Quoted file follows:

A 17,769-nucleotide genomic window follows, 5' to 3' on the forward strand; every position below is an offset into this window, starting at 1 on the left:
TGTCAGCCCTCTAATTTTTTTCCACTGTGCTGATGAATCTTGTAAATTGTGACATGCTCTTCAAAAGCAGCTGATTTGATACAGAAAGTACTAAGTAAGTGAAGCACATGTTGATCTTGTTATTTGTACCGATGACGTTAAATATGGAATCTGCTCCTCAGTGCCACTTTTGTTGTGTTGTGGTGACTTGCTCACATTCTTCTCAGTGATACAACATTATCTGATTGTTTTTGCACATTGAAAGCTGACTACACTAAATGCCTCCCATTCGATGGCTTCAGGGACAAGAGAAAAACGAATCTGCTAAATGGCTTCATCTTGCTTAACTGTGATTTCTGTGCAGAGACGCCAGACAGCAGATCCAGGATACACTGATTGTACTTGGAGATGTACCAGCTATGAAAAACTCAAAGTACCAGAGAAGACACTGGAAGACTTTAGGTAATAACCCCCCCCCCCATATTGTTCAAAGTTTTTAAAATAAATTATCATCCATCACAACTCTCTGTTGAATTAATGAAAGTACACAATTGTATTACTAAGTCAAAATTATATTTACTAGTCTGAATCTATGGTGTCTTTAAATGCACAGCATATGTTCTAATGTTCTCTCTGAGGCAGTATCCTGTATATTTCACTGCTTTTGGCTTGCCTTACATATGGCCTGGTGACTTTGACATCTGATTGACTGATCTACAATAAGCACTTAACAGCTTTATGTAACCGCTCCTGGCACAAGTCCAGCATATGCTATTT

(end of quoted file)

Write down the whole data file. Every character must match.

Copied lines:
A 17,769-nucleotide genomic window follows, 5' to 3' on the forward strand; every position below is an offset into this window, starting at 1 on the left:
TGTCAGCCCTCTAATTTTTTTCCACTGTGCTGATGAATCTTGTAAATTGTGACATGCTCTTCAAAAGCAGCTGATTTGATACAGAAAGTACTAAGTAAGTGAAGCACATGTTGATCTTGTTATTTGTACCGATGACGTTAAATATGGAATCTGCTCCTCAGTGCCACTTTTGTTGTGTTGTGGTGACTTGCTCACATTCTTCTCAGTGATACAACATTATCTGATTGTTTTTGCACATTGAAAGCTGACTACACTAAATGCCTCCCATTCGATGGCTTCAGGGACAAGAGAAAAACGAATCTGCTAAATGGCTTCATCTTGCTTAACTGTGATTTCTGTGCAGAGACGCCAGACAGCAGATCCAGGATACACTGATTGTACTTGGAGATGTACCAGCTATGAAAAACTCAAAGTACCAGAGAAGACACTGGAAGACTTTAGGTAATAACCCCCCCCCCCATATTGTTCAAAGTTTTTAAAATAAATTATCATCCATCACAACTCTCTGTTGAATTAATGAAAGTACACAATTGTATTACTAAGTCAAAATTATATTTACTAGTCTGAATCTATGGTGTCTTTAAATGCACAGCATATGTTCTAATGTTCTCTCTGAGGCAGTATCCTGTATATTTCACTGCTTTTGGCTTGCCTTACATATGGCCTGGTGACTTTGACATCTGATTGACTGATCTACAATAAGCACTTAACAGCTTTATGTAACCGCTCCTGGCACAAGTCCAGCATATGCTATTT